Editor’s note: Billy Warden is a writer, marketing exec and multimedia producer based in the Research Triangle, where he co-founded the p.r. agency GBW Strategies. He writes a column exclusively for WRAL TechWire. His posts appear on Mondays.
RESEARCH TRIANGLE PARK – What can folks fortunate enough NOT to be involved in a horrific war can learn from the reigning Greatest Communicator in the World?
The communicator in question is, of course, President Volodymyr Zelenskyy of Ukraine.
In December 2021, his approval rating amongst his fellow Ukrainians was 31 percent. Today, following Russia’s rampage, he commands standing ovations in foreign capitals and resounding support throughout the social metaverse. Just minutes ago, I heard a normally jaded political pundit call him the world’s “greatest leader since Churchill.”
The bludgeoning of Ukraine is horrendous. Nothing to be flip about. And, just as true, Zelenskyy has mastered the media to hammer all that home in a way that all the free world’s able reporting crews probably could not.
The former entertainer’s ‘information war’ is both specific to this blood curdling moment and, assessed at a certain angle, instructive:
Stories without a focus are a mess of competing plotlines. Every tale needs a hero, and every hero needs a goal.
Here, Zelenskyy is our way of experiencing a world event. Like Tom Hanks in “Saving Private Ryan” or Sigourney Weaver in her “Alien” movies. All eyes are focused on the portagonist, and through him/her, we see the bombings and suffering, experience the fear and rage.
Most times, drawing attention to oneself in the middle of a crisis is itself disastrous. As when the CEO of BP during the fallout from the Deepwater Horizon explosion griped, “There’s no one who wants this over more than I do. I’d like my life back.” Zelenskyy’s circumstances are much different. Obviously, the differences between an unprovoked invasion and a corporate fiasco are legion.
But the point is that stories need a protagonist. Confronted with an overwhelming amount of information and opinions, audiences need someone to identify with – a hero. In product marketing, the hero is usually the consumer/user. In politics, the hero is often a constituent or selfless public servant. A hero makes a narrative possible, and narratives stick with us.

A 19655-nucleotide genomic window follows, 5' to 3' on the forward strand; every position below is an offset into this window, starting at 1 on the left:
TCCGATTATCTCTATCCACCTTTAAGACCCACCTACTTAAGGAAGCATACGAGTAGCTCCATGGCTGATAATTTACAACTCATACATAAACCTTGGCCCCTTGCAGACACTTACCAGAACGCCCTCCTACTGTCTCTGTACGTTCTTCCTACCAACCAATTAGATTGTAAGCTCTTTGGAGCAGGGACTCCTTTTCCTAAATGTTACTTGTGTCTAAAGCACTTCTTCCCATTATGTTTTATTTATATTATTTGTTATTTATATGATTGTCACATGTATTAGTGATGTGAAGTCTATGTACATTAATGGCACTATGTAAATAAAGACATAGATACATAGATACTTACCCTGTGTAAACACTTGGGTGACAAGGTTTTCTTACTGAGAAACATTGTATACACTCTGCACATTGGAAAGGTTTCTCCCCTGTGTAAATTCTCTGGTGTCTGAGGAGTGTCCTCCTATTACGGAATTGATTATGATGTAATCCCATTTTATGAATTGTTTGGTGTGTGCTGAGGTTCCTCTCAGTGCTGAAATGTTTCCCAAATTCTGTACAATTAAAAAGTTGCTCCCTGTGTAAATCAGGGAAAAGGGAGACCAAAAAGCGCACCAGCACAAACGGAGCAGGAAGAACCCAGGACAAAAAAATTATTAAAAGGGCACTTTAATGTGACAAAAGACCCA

Where there is a platform, there is Zelenskyy. Under duress, he nonetheless tries to meet the audience where they are – and then to deliver a gripping message.
Central to the success of his campaign are the simple short videos of him in the streets of Kiev.
The unadorned format lands as authentic. As does the tone – determined and defiant. The video he played in his address to Congress was more produced, but, with its powerful imagery, no less effective.
Zelenskky uses all the comms tools at his disposal, including his training as a comedian and actor. New York Times book critic Dwight Garner saluted Zellenskyy’s “buoyancy” vs. dour “one note Putin.” In other words, tone is also a tool, and if you have the potential to differentiate by speaking to audiences in a fresh way – take it.
As he digitally darts around the globe speaking to policy makers, Zelenskyy is quick to situate his country’s trauma in the cultural iconography of his audience. To Congress, he evoked 9/11, Pearl Harbor and Martin Luther King’s “I have a dream” speech. To Britain’s Parliament, he quoted Shakespeare. To German legislators, he evoked the Berlin Wall.
He makes his story OUR story – history repeating, rhyming and calling to us for action.
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